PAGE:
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Is a Brother the right choice?

Thanks for all the continued discussion guys, appreciate the input on the 4th Axis options. Prices were... HIGH. While I may have lost some leverage now that I purchased the machine, hopefully the guys will work with me now that I am a hooked customer. Everything I was quoted was at list price... and those options really add up.

The guys at Yamazen have been great so far and are working to meet my.... ah, shall we say, aggressive timing. They received the down payment and PO on the 27th, today the order was received in Chicago. I challenged them to have the machine delivered to the rigger in time for install in my shop October 9th. Which happens to be my birthday.

Likewise Yamazen Tooling division is scrambling to get some goodies to me by the 9th so I have tooling to do test cuts on the machine at install.

Will be putting in an order with Mari, just to make sure I have some holders in hand.

Thanks a ton for all the discussion and input guys. There are a lot of things I would love to do differently, but the money has to come from somewhere, and until the money printer is set up...

For the sake of discussion, I wasn't PLANNING to buy a machine until next year. So I did not have a healthy reserve of cash built up like I had intended. My Yamazen sales rep dropped a bomb in my lap Wednesday morning, so I had LITTLE time to react.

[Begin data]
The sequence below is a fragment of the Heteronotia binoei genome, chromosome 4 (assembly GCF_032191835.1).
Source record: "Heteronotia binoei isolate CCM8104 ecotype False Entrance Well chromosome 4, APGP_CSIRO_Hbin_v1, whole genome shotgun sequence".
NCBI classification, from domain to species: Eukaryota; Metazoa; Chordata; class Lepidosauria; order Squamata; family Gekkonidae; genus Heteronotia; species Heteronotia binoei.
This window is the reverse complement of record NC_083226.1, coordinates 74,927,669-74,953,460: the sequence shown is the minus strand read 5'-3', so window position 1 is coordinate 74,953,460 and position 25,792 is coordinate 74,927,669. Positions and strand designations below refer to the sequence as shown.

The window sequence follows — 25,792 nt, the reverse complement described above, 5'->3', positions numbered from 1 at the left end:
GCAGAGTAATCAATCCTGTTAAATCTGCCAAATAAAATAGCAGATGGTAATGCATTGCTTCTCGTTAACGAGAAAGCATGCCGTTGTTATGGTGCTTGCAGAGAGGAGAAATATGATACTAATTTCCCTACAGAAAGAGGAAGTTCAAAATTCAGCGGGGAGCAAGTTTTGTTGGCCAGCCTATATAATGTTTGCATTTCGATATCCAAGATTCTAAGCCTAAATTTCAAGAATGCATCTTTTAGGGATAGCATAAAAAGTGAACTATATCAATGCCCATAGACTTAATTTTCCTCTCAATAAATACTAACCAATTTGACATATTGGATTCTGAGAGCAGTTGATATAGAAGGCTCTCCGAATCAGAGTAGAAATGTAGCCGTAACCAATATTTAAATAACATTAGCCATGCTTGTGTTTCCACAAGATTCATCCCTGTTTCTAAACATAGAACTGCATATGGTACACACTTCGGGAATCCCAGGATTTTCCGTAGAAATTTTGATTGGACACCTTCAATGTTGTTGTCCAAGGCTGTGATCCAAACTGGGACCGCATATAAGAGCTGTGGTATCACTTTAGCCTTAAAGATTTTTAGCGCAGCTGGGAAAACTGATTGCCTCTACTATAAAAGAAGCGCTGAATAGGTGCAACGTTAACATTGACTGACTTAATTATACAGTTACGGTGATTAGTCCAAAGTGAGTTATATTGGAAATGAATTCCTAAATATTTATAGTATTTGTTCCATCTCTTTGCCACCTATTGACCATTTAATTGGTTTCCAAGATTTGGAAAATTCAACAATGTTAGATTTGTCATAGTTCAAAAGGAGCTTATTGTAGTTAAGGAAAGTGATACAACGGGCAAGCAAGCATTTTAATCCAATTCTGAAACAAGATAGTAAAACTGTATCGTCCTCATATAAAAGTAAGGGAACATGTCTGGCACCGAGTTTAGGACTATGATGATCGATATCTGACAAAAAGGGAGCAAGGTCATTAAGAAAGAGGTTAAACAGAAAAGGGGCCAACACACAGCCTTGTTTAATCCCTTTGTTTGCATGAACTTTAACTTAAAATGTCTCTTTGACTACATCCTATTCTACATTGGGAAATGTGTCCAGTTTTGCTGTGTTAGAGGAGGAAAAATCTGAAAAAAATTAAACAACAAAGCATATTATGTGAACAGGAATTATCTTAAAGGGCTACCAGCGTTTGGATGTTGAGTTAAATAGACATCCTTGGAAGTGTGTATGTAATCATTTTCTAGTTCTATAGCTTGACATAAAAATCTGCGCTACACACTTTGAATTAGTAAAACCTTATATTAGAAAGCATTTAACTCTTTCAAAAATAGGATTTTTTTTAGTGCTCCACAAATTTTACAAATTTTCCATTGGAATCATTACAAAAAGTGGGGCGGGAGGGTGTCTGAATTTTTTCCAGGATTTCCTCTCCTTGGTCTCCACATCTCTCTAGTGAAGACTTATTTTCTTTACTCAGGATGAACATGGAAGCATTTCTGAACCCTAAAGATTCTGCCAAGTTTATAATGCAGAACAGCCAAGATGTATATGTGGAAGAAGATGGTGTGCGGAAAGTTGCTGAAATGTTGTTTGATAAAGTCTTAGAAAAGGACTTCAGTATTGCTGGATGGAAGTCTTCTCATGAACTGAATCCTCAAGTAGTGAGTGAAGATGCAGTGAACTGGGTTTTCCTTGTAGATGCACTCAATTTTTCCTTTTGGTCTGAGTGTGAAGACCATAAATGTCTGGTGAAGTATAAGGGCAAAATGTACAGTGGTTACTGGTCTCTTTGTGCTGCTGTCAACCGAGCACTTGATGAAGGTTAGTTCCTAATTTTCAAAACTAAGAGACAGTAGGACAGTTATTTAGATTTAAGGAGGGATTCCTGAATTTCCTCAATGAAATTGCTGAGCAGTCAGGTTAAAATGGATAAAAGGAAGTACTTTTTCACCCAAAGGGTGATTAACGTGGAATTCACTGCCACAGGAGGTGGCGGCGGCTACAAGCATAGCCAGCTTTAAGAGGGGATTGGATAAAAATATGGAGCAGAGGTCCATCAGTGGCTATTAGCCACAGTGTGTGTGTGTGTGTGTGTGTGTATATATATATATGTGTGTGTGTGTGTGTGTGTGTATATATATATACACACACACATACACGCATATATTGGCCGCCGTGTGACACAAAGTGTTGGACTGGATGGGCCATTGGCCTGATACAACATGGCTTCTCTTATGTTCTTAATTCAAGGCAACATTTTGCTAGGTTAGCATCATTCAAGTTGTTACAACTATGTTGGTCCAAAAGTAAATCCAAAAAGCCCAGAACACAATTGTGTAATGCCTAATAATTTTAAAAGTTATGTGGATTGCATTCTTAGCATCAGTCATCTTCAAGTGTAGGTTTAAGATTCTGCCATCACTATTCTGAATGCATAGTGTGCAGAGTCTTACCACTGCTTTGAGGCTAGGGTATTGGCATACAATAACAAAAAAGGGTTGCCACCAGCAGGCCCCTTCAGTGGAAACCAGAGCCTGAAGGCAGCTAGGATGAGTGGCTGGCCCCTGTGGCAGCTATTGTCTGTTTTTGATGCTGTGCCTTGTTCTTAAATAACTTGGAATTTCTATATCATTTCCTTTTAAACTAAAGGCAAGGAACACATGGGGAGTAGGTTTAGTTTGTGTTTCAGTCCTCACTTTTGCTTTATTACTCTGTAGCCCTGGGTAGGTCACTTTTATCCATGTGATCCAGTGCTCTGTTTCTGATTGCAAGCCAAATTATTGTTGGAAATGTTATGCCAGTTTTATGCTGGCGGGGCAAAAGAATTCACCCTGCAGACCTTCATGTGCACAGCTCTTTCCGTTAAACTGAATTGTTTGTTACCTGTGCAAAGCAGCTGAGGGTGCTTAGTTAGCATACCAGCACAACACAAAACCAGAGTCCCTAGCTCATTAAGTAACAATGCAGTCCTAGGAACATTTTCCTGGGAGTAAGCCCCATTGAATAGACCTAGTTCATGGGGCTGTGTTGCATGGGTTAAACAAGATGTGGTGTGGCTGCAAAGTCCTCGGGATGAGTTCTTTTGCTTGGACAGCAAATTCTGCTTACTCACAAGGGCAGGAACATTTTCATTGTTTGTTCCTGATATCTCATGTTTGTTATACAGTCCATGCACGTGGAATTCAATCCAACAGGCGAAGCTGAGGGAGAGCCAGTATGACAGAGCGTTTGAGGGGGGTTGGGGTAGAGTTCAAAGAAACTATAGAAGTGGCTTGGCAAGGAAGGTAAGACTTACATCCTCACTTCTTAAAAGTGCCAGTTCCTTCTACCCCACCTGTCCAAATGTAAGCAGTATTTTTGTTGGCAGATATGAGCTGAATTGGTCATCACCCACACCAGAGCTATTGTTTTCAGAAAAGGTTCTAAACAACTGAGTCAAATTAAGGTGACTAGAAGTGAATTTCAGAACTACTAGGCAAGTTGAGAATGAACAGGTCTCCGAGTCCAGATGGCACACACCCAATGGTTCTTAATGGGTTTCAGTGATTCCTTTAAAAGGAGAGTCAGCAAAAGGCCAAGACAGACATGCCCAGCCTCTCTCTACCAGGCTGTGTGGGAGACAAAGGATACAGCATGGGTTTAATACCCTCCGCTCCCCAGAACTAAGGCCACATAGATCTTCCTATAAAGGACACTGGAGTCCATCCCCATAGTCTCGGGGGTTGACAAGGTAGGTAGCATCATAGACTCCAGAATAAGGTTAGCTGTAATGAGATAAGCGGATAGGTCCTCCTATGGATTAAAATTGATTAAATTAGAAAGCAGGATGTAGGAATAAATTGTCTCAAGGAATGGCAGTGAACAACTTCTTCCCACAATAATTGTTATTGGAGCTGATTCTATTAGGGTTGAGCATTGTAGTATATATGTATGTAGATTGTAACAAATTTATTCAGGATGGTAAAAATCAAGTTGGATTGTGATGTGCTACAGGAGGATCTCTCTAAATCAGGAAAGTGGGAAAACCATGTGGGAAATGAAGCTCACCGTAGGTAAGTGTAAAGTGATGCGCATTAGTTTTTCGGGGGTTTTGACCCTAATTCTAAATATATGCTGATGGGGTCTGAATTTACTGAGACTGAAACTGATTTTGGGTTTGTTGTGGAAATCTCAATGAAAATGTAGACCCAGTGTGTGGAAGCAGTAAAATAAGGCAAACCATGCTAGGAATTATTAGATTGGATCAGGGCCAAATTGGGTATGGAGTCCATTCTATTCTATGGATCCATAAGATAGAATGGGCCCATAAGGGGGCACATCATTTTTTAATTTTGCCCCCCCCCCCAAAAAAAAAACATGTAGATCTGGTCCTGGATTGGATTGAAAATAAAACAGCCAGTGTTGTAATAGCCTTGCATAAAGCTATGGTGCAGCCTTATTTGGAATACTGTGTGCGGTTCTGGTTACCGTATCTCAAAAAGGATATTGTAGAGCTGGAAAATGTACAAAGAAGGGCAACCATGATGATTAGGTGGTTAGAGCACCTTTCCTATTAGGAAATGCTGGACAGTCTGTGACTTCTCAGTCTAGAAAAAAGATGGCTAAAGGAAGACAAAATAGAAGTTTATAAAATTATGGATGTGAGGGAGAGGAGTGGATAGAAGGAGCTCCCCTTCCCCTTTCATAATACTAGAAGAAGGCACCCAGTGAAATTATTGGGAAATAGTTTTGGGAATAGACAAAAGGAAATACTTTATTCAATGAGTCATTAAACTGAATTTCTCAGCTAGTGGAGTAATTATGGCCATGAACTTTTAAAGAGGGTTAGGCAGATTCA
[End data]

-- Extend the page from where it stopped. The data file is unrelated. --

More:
The boss of my sales guy told me over the phone while they were all at imts that after payment they'd have it on the truck in 2 days. I paid a week ago down, and this week I'm out of town, but next week doesn't seem like it will happen so is the 15th or after for me. Schedules certainly can change fast, I hope you get yours installed!

I'll just be happy if things go OK and I get mine into my garage, at the moment I'm not confident. I bought a lathe, but had no concerns on height like I will with the VMC.
 
When I worked field service for machinery companies, we were told to not tell the customer anything beyond the manufacturer's published requirements for power, location, air, etc. Corporately they did not want to expose themselves to the liability of advising a customer that their RPC would run the machine fine and then face it possibly not working or that trying to run higher or lower voltage than the manufacturer stated would be OK. The company position was "show these power requirements to your electrician so he knows what he needs to do for you". We were responsible to verify correct power (voltage and phase rotation) during the install.